Gabriel García Márquez (6 March, 1927 – 17 April, 2014) was a famous Colombian novelist, screen writer and journalist. The author started his career as a journalist, and wrote many acclaimed non-fiction works and short stories, but is best known for his novels, such as One Hundred Years of Solitude (1967), The Autumn of the Patriarch (1975) and Love in the Time of Cholera (1985).
- Mr. García Márquez nickname was “Gabo” throughout Latin America.
- His mother had 11 children and his father 15 (four out of wedlock).
- He was born in Aracataca because his grandfather killed a man in a gunfight and fled to this new town, taking his daughter, García Márquez’s mother, with him.
- Mr. García Márquez was a very talented artist. It is said that he was talented in several artistic disciplines including painting and singing and could have made a successful career in any of them.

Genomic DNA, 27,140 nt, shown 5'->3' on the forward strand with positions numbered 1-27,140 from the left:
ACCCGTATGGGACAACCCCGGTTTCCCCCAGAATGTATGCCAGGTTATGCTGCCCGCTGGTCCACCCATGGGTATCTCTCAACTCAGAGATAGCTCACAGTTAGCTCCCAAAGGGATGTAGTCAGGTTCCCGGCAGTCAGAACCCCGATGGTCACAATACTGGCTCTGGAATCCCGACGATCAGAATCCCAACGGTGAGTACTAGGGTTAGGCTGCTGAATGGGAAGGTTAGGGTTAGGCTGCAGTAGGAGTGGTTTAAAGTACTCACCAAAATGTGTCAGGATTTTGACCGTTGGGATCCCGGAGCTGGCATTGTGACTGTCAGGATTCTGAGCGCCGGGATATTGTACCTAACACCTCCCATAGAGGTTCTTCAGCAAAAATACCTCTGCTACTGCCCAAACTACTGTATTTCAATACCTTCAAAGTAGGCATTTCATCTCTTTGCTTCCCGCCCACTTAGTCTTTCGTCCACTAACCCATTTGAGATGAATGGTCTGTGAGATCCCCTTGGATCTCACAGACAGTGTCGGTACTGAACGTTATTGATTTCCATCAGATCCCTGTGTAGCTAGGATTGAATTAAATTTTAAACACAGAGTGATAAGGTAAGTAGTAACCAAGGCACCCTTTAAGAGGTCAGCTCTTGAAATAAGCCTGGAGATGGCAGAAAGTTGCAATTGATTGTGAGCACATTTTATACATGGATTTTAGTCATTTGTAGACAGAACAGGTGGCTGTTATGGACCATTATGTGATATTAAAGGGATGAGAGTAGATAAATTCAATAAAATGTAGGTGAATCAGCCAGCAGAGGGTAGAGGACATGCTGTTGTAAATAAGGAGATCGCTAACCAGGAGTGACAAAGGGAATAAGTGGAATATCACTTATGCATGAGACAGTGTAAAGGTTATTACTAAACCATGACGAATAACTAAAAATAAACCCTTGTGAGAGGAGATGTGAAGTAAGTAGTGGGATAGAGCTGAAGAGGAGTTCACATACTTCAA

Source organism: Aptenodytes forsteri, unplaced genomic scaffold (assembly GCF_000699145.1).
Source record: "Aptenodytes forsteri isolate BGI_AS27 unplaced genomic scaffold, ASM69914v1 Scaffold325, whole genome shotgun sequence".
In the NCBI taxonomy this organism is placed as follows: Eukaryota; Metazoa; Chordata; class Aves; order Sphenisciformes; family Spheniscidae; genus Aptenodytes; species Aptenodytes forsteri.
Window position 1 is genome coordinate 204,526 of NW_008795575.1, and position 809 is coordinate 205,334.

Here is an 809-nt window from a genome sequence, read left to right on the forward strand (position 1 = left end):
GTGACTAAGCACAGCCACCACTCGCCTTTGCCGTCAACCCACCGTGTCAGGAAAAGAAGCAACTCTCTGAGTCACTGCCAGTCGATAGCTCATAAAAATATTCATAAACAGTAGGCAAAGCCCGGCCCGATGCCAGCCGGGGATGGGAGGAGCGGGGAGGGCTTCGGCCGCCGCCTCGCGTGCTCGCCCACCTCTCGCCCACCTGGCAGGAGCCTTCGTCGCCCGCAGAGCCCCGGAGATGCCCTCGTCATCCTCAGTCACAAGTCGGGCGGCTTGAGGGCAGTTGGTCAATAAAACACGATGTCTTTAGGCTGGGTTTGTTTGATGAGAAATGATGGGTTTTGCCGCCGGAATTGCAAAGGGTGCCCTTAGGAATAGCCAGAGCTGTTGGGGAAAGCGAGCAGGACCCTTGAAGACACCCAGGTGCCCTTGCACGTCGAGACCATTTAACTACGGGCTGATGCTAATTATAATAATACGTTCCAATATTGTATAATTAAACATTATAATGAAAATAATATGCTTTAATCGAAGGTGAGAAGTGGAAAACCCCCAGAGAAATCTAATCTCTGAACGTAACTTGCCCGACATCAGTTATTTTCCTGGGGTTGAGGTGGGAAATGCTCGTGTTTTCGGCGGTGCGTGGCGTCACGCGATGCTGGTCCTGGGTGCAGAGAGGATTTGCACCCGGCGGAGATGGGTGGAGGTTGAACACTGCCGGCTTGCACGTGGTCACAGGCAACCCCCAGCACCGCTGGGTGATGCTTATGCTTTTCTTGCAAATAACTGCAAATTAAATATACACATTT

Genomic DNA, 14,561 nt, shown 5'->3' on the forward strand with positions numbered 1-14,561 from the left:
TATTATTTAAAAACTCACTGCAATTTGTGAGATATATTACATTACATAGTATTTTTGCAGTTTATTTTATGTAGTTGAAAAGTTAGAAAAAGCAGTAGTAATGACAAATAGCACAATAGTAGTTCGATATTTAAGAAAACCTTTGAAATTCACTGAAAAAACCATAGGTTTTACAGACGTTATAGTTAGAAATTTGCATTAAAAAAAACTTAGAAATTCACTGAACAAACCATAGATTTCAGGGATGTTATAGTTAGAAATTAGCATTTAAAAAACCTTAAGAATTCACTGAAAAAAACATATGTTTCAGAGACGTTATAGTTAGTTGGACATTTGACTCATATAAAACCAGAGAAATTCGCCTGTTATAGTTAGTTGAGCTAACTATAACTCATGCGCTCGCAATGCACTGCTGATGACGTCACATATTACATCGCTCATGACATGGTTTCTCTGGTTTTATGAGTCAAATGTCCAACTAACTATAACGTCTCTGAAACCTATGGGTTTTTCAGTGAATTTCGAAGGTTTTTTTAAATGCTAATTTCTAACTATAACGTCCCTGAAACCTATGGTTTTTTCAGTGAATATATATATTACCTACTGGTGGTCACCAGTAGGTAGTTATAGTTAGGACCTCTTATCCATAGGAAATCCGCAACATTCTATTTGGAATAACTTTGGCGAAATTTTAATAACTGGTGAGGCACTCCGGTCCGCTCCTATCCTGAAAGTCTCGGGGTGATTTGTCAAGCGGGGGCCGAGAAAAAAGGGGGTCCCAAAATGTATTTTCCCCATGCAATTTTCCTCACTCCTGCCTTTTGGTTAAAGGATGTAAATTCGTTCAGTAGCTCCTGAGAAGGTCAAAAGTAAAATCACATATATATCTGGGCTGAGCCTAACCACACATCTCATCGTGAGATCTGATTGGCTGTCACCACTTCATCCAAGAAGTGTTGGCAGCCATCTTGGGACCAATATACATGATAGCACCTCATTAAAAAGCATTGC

- He always wanted to be writer and not be in school, yet he was an exemplary student wherever he went.
- When García Márquez did go to school, he traveled on a river steamer up the great Magdalena river to the capital Bogotá.
- When Bogotá, the capital of Colombia, was sacked in 1948, Mr. García Márquez was there to witness the event along with his friend, Fidel Castro.
- When his mother was asked about her son winning the Noble Prize she said that her greatest source of pride was “having a daughter who is a nun” and that “maybe now I’ll get my telephone fixed.”
- García Márquez decided to marry his future wife, Mercedes, when she was nine.
He proposed when she was fourteen.
The were married when she was 26 and he was 31.
They were married until he died.
- Most of the author’s novels have been filmed but he has always refused to let One Hundred Years of Solitude be turned into a movie. He said: “They would cast someone like Robert Redford and most of us do not have relatives who look like Robert Redford.”
Zohar – Man of la Book